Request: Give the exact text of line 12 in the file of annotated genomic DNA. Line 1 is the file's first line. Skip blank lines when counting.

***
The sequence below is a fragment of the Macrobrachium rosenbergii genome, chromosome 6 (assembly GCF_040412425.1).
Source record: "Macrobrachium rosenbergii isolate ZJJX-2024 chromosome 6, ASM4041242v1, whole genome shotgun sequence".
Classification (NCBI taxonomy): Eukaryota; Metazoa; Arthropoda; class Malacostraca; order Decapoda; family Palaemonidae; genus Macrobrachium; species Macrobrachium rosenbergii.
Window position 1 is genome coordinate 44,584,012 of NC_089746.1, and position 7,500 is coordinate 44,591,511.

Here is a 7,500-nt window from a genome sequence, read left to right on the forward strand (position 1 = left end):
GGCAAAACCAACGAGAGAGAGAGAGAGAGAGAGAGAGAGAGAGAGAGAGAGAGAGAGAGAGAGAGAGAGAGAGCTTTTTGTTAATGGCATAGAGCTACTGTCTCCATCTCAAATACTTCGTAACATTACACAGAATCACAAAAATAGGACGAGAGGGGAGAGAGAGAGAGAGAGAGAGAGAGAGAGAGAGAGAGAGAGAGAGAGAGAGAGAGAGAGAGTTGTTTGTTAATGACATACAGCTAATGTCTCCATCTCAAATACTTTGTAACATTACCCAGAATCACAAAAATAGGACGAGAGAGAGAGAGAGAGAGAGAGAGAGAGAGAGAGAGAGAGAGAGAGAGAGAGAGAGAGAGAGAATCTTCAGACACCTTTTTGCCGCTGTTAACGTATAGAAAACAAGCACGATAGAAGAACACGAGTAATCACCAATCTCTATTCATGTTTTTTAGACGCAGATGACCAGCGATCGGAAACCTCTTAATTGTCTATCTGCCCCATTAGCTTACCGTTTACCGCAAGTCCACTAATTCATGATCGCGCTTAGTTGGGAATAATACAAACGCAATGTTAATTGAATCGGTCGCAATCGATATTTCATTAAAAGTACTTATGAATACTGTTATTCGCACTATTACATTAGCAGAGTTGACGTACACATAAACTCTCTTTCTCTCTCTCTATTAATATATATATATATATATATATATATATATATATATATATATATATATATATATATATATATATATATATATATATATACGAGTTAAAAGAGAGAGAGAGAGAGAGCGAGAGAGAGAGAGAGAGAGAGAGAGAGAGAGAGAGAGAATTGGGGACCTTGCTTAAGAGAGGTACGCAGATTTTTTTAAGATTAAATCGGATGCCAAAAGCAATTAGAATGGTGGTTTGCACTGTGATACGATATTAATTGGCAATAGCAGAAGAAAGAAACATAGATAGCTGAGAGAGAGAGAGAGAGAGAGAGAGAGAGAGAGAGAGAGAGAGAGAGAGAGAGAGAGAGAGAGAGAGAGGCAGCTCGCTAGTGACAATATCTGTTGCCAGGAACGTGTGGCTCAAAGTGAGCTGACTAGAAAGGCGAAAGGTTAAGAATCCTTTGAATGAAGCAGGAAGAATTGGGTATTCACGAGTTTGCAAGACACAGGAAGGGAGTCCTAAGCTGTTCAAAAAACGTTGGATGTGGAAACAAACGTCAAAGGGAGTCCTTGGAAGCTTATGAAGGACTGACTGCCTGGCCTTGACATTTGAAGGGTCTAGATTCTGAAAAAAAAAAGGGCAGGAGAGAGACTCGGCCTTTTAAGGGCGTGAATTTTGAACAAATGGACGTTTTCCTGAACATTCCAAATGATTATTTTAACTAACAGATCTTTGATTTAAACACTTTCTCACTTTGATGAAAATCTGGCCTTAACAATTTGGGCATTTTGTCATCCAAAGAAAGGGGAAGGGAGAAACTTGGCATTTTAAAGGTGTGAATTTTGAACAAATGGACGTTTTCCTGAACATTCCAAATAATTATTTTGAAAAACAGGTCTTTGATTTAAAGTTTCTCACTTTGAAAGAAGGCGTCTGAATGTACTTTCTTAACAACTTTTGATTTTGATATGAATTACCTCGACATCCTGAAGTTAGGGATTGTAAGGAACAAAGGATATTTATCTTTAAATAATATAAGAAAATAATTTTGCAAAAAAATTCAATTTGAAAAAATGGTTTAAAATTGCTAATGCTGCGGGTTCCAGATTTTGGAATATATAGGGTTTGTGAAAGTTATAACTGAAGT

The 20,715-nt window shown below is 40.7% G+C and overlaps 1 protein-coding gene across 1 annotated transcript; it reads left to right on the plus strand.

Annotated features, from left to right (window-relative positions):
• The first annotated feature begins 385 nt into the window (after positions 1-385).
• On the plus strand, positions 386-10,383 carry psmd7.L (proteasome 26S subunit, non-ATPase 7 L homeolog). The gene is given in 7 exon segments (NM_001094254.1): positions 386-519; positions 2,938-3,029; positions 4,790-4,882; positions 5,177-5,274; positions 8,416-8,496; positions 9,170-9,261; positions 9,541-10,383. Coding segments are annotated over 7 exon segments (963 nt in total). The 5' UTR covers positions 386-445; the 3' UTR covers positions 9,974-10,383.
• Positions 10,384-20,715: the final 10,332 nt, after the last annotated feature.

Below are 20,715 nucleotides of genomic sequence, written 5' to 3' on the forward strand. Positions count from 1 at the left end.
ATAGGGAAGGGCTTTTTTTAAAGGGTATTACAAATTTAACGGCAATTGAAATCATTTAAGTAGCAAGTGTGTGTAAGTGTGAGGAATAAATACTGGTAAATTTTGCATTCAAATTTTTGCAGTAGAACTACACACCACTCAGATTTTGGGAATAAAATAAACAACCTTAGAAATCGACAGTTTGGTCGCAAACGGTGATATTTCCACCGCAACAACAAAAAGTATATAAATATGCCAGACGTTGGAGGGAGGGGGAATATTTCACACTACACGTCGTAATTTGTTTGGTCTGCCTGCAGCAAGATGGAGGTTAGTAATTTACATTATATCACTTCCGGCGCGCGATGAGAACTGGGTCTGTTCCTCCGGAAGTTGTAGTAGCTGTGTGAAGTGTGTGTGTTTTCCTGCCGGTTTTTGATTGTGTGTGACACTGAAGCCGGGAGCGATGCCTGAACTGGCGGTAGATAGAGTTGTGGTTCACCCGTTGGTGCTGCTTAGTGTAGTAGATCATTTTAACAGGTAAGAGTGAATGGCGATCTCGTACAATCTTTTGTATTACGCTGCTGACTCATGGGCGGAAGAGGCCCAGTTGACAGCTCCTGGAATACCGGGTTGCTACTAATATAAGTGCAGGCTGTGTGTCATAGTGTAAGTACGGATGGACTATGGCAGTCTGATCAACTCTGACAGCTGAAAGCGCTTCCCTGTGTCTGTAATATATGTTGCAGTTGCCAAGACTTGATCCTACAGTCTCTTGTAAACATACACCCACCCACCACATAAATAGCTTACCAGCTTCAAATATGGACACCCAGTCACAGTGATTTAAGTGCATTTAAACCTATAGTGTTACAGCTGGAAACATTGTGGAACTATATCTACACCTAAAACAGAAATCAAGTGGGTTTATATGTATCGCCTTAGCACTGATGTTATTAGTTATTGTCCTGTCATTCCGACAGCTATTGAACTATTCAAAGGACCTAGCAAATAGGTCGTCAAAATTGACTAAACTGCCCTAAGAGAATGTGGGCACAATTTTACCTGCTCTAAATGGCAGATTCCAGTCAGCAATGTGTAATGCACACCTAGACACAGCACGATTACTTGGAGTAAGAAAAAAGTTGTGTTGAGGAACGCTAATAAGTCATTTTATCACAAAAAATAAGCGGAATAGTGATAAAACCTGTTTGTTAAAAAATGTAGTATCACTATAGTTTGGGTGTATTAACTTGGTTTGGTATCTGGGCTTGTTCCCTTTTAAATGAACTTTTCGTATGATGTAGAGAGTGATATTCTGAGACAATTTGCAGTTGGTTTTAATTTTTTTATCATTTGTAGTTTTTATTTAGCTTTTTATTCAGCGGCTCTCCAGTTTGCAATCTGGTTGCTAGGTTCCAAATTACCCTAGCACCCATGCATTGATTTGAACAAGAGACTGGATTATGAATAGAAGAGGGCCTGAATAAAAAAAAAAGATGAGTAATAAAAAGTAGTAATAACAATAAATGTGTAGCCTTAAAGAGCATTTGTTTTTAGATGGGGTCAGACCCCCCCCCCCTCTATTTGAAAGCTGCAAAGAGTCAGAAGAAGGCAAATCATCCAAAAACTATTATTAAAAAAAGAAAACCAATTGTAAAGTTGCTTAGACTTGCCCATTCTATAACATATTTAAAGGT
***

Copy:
Below are 20,715 nucleotides of genomic sequence, written 5' to 3' on the forward strand. Positions count from 1 at the left end.